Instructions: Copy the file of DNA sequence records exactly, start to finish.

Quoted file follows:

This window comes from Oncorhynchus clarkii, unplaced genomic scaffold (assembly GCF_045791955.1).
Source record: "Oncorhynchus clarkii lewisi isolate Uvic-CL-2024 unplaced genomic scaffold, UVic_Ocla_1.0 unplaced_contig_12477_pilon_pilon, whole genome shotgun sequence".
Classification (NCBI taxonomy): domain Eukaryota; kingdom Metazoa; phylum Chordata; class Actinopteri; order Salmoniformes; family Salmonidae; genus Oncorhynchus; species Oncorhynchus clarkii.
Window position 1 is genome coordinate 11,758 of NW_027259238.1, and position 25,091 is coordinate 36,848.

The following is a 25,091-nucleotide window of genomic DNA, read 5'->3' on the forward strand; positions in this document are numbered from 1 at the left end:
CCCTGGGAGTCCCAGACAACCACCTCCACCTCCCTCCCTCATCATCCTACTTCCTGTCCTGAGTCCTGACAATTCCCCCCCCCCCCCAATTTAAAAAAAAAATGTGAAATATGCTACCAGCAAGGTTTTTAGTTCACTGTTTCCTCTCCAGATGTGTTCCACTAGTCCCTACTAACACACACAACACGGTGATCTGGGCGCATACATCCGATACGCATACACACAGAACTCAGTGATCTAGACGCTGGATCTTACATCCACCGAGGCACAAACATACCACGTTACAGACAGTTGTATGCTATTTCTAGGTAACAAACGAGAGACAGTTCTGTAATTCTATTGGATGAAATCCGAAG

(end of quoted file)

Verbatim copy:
This window comes from Oncorhynchus clarkii, unplaced genomic scaffold (assembly GCF_045791955.1).
Source record: "Oncorhynchus clarkii lewisi isolate Uvic-CL-2024 unplaced genomic scaffold, UVic_Ocla_1.0 unplaced_contig_12477_pilon_pilon, whole genome shotgun sequence".
Classification (NCBI taxonomy): domain Eukaryota; kingdom Metazoa; phylum Chordata; class Actinopteri; order Salmoniformes; family Salmonidae; genus Oncorhynchus; species Oncorhynchus clarkii.
Window position 1 is genome coordinate 11,758 of NW_027259238.1, and position 25,091 is coordinate 36,848.

The following is a 25,091-nucleotide window of genomic DNA, read 5'->3' on the forward strand; positions in this document are numbered from 1 at the left end:
CCCTGGGAGTCCCAGACAACCACCTCCACCTCCCTCCCTCATCATCCTACTTCCTGTCCTGAGTCCTGACAATTCCCCCCCCCCCCCAATTTAAAAAAAAAATGTGAAATATGCTACCAGCAAGGTTTTTAGTTCACTGTTTCCTCTCCAGATGTGTTCCACTAGTCCCTACTAACACACACAACACGGTGATCTGGGCGCATACATCCGATACGCATACACACAGAACTCAGTGATCTAGACGCTGGATCTTACATCCACCGAGGCACAAACATACCACGTTACAGACAGTTGTATGCTATTTCTAGGTAACAAACGAGAGACAGTTCTGTAATTCTATTGGATGAAATCCGAAG